“We wander the country. If there’s work, it’s fine,” Yuan said. “But if not, this is no good.”
Seventy-three percent of residents living in the relocation compound worked as migrant laborers, according to official statistics. Thirteen percent were self-employed, and 14% had government positions like public sanitation.
Wang Aiqing, 46, chatted with a noodle seller downstairs. He shrugged when asked what he thought of the new apartments. “They destroyed our homes. How could we not move?” he said. His apartment was cold. Electricity was expensive. He’d have rather been back in front of a fire in his old home on the mountain.
Another resident, who asked to not use his name for protection, said many had been forced to leave their village. Some villagers had been beaten by underlings of the tourism company, which, he said, was conspiring with the local government.
He could not prove his claims, saying police had ordered villagers who’d recorded videos of the beatings to delete them. Many villagers who’d signed land transfer papers now feared that they had lost their fields at an unfair price, he said.
Liu Zaiyi, a Longnan city poverty alleviation official, denied that the relocation was forced. “They all agreed and signed their names,” he said. Villagers were often dishonest and ungrateful, he said, making up stories to get more benefits.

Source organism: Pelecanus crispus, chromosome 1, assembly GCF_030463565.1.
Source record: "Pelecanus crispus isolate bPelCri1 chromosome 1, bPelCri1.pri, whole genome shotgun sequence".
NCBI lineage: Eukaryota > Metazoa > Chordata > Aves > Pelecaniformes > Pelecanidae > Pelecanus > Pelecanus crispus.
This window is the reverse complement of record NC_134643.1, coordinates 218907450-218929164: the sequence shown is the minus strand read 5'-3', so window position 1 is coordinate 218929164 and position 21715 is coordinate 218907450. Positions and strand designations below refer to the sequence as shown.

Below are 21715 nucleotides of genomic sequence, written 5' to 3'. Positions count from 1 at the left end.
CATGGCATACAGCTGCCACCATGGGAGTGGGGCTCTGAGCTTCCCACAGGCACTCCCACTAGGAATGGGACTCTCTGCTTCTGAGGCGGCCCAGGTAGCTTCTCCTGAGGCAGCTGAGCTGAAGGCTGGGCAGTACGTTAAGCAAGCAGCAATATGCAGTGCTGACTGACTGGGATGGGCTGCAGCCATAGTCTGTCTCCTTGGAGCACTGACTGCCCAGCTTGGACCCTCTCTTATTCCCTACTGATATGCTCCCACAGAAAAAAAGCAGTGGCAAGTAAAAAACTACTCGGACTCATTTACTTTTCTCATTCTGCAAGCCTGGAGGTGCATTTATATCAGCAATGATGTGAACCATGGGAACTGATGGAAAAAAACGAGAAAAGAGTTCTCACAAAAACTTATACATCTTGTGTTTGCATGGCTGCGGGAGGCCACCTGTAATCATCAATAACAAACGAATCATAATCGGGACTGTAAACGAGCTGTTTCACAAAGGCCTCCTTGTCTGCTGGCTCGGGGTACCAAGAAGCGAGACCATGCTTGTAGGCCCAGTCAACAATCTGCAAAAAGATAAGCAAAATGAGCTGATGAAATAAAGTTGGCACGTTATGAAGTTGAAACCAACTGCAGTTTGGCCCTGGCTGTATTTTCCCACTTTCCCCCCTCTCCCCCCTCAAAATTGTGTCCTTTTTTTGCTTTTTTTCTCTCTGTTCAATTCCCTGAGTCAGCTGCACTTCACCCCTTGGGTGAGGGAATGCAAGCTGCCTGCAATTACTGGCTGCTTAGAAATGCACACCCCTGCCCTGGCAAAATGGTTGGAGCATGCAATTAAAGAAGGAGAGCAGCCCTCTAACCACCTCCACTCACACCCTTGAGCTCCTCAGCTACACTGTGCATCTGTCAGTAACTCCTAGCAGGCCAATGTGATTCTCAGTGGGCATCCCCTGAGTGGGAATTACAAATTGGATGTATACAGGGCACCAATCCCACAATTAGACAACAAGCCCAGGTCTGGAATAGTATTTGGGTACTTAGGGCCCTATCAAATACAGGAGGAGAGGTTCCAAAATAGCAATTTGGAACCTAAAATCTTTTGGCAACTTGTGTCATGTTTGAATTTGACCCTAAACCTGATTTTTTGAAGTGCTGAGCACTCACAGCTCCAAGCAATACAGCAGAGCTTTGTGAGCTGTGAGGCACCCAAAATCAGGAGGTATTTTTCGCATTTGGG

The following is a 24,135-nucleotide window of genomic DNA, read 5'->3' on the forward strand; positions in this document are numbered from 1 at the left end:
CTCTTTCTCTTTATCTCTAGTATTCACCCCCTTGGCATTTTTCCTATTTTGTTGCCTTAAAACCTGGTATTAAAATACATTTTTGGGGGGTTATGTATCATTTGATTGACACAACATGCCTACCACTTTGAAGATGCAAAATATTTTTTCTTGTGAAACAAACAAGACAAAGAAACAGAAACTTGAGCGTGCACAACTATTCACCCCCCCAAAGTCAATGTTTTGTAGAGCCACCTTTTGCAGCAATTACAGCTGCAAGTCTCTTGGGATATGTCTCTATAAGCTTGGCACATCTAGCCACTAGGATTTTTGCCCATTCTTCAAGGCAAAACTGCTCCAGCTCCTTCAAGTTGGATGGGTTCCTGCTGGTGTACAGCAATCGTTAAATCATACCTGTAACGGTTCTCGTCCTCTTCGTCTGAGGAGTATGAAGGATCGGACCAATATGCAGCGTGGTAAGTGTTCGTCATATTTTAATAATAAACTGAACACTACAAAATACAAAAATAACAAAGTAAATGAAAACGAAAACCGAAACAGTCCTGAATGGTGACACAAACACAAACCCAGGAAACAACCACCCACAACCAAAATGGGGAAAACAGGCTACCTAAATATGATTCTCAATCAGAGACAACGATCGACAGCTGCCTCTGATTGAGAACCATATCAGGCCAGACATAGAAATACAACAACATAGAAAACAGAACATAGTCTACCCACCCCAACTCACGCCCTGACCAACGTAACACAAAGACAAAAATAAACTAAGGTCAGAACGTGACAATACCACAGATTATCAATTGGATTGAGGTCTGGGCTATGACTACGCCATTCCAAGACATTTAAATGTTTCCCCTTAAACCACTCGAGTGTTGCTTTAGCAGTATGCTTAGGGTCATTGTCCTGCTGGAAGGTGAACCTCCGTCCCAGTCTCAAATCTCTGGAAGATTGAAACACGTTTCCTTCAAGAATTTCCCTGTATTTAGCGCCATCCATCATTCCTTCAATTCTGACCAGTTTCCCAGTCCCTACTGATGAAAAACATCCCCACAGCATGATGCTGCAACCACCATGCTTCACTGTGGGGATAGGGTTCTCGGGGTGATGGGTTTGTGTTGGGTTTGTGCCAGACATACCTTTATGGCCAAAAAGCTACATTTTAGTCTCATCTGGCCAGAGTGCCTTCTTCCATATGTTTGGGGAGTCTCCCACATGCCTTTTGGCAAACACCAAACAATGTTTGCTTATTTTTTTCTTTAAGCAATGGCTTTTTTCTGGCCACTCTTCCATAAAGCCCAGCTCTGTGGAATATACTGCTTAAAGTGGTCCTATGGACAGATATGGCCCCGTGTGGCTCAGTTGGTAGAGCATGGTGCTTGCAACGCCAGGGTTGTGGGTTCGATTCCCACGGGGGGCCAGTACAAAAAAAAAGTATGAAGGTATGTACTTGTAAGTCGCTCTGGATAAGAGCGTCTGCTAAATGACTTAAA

“These people are totally rotten,” he said. “They pretend to be sick or say they have no work, because they know children who cry receive more milk.”
Complaints come from all sides of the anti-poverty project. Forced relocation is a common grievance. But so is unfair distribution of new homes and government funds. Sometimes that is a matter of perception: Villagers who are just above the poverty line but still struggling see their neighbors receiving new apartments and subsidies while they are left behind, and accuse officials of playing favorites.
In other cases, corruption is real: The Communist Party’s disciplinary body has found tens of thousands of officials received bribes in exchange for development contracts, embezzling anti-poverty funds for personal use, taking money for fabricated projects, or giving preferential anti-poverty benefits to friends and family.
Poverty — and perhaps a more pressing problem, inequality — will remain a challenge post-2020. As of 2018, 17% of China’s population (237.2 million people) still lived under the World Bank’s poverty line for upper-middle-income countries. Many of those lifted out of poverty in recent years are dependent on government help and in danger of falling back below the line after the campaign is declared a success.
But this year, Xi’s deadline is what matters.
Cai, the Lianghekou party secretary, was intent on emptying the village to make way for a resort before 2021. Asked about the Yangs’ hukou problem, Cai said they were not his responsibility. “If they don’t have the hukou, they are not our people. If they want to change their hukou, that’s another department’s job.”
Back in the village, Yang Jiacun stood with his father in their courtyard. “My parents were born and raised on this piece of earth. This is our home,” he said. His family had one wish, he said: “Don’t demolish this house. Let us continue living in it.”
It is a wish unlikely to be fulfilled.